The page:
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Authored by: Stefano Mariani
We have summarised the new foreign-sourced income exemption (“FSIE”) regime in detail in our client alert published on 1 November 2022. This is important because, for the first time, foreign sourced receipts, including dividends and capital gains that were historically exempt from tax in Hong Kong, are potentially taxable in Hong Kong, notwithstanding the territorial basis for taxation in the Inland Revenue Ordinance. The new FSIE rules are now enacted and in force as of 1 January 2023: the Inland Revenue (Amendment) (Taxation on Specified Foreign-sourced Income) Bill 2022 (the “Bill”). There have been no material changes since our last client alert, with the important exception of the various exemptions for concessionary tax receipts in Hong Kong. Accordingly, there is no longer a blanket exemption for certain types of entities, such as offshore funds and financial entities, as such – instead, the exemption is predicated on exempting certain forms of income, rather than certain taxpayers.
A summary of the Bill
The Bill signifies the most important change in Hong Kong’s tax laws in over four decades: for the first time, certain types of foreign-sourced passive income (namely, (a) interest, (b) dividends, (c) gains (including capital gains) arising from the disposal of shares or other equity interests, and (d) royalties) will be taxable in Hong Kong even if they are not sourced in Hong Kong when received, broadly speaking, by: (i) a Hong Kong component of a multinational group in Hong Kong (that is, a corporate group that operates across multiple jurisdictions), or (ii) the Hong Kong permanent establishment of a multinational entity. In other words, multinational entities (“MNEs”) with a presence in Hong Kong should no longer assume that dividends and capital gains are not taxable in Hong Kong. There are, however, a number of exemptions, and MNEs should consider whether they qualify for one or more. In particular, they may be able to rely on: (i) the “economic substance” exemption regarding income types (a) to (c), the “nexus” exemption regarding income type (d), and the “participation” exemption regarding income types (b) and (c). This is a major change from the longstanding features of Hong Kong revenue law and will necessitate a careful review and, if necessary, restructuring of the Hong Kong operations of groups and business operating across multiple jurisdictions.
Latest amendments incorporated into the enacted Bill
Initially, the Bill included carve-out provisions that excluded certain taxpayers, such as government entities, insurance investment entities and taxpayers benefitting from preferential tax regimes (“PTR”) in Hong Kong, from the scope of the FSIE regime under the definition of ‘excluded entity’ – that is, such entities were exempt by virtue of what they were. However, the EU expressed concern that such a general exclusionary provision on an ‘entity basis’ would: (i) create an anomaly that so long as a taxpayer benefitted from a PTR, it would not be required to satisfy the economic substance requirement for claiming tax exemption for income types (a) to (c), or to satisfy the nexus requirement for claiming exemption for income type (d); and (ii) generally be prone to abuses, particularly in the context of investment entities.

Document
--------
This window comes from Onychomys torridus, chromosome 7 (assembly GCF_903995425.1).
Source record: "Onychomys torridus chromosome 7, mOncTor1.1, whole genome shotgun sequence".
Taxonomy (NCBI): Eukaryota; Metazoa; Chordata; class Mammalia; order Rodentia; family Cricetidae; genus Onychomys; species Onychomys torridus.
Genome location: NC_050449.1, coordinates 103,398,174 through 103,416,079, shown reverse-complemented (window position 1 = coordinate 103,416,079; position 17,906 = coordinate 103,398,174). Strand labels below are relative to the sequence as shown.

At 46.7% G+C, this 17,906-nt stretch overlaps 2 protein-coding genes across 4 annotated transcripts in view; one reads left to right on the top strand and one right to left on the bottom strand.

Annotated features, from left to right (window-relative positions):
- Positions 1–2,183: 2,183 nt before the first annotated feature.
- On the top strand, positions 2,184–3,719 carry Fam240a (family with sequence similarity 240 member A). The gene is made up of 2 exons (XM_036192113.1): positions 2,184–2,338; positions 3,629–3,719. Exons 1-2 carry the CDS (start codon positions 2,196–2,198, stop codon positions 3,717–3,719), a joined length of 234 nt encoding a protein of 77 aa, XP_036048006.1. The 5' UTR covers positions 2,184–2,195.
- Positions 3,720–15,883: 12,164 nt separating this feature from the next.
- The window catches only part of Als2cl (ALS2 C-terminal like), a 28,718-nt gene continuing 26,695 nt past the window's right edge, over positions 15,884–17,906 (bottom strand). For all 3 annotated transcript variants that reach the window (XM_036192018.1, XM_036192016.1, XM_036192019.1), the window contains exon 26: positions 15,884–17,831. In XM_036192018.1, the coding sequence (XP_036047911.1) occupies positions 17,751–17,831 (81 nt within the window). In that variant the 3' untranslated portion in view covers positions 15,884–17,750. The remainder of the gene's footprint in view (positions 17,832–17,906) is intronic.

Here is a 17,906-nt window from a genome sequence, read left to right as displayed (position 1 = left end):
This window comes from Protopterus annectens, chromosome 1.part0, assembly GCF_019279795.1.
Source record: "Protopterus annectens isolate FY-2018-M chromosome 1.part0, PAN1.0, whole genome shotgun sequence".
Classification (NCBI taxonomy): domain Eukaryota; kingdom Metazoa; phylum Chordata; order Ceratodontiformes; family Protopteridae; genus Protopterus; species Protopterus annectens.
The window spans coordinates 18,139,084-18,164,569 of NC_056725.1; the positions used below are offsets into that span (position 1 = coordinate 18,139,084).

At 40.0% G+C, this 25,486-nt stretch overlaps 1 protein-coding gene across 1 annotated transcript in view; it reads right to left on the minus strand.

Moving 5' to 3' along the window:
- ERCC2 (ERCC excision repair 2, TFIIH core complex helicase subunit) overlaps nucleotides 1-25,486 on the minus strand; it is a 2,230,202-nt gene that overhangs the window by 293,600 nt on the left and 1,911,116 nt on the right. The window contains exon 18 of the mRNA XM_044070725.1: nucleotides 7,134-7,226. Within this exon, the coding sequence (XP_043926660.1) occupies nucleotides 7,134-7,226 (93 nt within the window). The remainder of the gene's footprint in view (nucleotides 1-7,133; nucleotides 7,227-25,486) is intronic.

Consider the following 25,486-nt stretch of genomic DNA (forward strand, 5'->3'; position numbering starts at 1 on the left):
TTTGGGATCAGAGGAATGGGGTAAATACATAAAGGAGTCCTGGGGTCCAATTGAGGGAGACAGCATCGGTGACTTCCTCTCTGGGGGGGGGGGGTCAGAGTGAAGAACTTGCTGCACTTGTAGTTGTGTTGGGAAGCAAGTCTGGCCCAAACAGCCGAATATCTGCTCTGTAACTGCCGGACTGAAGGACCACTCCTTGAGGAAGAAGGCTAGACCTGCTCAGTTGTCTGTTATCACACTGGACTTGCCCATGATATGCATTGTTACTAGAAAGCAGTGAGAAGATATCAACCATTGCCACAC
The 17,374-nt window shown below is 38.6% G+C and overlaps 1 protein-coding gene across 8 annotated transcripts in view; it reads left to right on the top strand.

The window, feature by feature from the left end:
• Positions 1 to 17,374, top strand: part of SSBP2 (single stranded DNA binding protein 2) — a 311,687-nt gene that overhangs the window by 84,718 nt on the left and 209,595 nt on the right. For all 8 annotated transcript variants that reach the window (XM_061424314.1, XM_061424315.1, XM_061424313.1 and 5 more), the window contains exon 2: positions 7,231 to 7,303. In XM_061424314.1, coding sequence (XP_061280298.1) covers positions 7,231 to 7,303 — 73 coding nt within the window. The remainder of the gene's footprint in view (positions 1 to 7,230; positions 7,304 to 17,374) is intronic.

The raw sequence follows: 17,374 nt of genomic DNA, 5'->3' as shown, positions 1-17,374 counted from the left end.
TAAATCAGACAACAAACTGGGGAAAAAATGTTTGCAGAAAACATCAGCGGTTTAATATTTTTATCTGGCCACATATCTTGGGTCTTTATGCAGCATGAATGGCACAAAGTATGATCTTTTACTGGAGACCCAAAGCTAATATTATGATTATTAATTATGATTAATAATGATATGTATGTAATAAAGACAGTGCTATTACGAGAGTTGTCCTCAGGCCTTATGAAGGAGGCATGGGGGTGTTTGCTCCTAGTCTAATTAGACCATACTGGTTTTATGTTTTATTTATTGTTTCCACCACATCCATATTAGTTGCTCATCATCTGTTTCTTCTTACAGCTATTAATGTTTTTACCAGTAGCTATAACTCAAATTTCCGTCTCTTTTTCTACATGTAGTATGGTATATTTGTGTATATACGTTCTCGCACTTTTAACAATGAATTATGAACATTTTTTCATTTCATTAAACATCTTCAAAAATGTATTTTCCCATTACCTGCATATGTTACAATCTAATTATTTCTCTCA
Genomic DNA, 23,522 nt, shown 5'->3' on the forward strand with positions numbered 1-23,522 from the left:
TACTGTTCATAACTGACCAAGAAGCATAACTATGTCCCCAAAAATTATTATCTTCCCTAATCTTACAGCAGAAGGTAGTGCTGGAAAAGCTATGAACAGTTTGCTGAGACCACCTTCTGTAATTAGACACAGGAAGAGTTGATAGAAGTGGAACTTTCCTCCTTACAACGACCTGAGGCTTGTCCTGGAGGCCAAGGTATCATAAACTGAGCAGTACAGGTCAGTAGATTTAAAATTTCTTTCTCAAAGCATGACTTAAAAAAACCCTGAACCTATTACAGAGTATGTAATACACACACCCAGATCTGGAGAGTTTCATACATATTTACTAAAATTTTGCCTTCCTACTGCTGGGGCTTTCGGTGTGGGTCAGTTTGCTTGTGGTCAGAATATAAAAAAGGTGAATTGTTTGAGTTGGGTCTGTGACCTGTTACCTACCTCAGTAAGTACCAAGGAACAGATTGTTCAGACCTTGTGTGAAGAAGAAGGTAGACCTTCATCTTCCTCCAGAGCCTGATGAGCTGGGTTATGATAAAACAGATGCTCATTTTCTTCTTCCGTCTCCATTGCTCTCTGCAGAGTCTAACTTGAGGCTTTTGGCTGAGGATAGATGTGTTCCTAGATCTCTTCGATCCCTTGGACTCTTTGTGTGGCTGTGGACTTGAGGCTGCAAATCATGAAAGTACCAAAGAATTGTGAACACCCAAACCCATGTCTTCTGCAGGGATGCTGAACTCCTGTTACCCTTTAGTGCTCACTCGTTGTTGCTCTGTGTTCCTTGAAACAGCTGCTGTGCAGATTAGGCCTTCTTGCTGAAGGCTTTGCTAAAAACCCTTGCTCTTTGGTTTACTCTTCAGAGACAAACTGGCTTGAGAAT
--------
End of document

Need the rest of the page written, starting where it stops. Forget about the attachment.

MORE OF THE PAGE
In response to the EU’s concerns, the Government amended the Bill by deleting the definition of ‘excluded entity’ entirely, amending the definition of ‘specified foreign-sourced income’ to the effect that income types (a) to (c) derived from or incidental to the carrying out of specified activities of the taxpayers as required under the respective PTRs would fall outside the scope of ‘specified foreign-sourced income’, and making other consequential amendments. The government justified the leaving out of income type (d) on the ground that it was not covered by any existing PTRs in Hong Kong in any event. As for the switch from an ‘entity approach’ from an ‘income approach’ with regard to exclusions, the government stressed that the effect of relieving the formerly excluded entities from the compliance burden under the ESIE regime would remain substantially the same by virtue of other Bill provisions and the existing provisions of the Inland Revenue Ordinance. Please refer to https://www.legco.gov.hk/yr2022/english/bc/bc06/papers/bc0620221111cb1-760-1-e.pdf for more details.
What you should do
If you think your entity or any affiliated entity may fall within the ambit of the FSIE Regime, it would be prudent to seek immediate professional advice in that regard with a view to ascertaining the extent of its exposure to Hong Kong tax and whether there are any workable solutions to mitigate any tax filing and payment obligations that may arise. It should still not be too late to plan an intra-group restructuring to mitigate or to eliminate any tax leakage arising from the imminent enactment of the FSIE Regime.
How we can help
We are highly experienced in tax-driven structuring and restructuring operations, and should be pleased to assist in assessing whether your current Hong Kong operations may fall within the scope of the FSIE Regime and, to the extent that is the case, to design and to implement practical and commercial solutions to mitigating or avoiding any consequential tax leakage in Hong Kong. We are also experienced in dealing with the IRD in both contentious and non-contentious matters, and should be pleased to assist you in drafting submissions in connection with an application for an opinion or advance ruling from the Commissioner of Inland Revenue.
A list of useful resources are as follows:
Our Client Alert (published on 1 November 2022):
IRD explanatory note:
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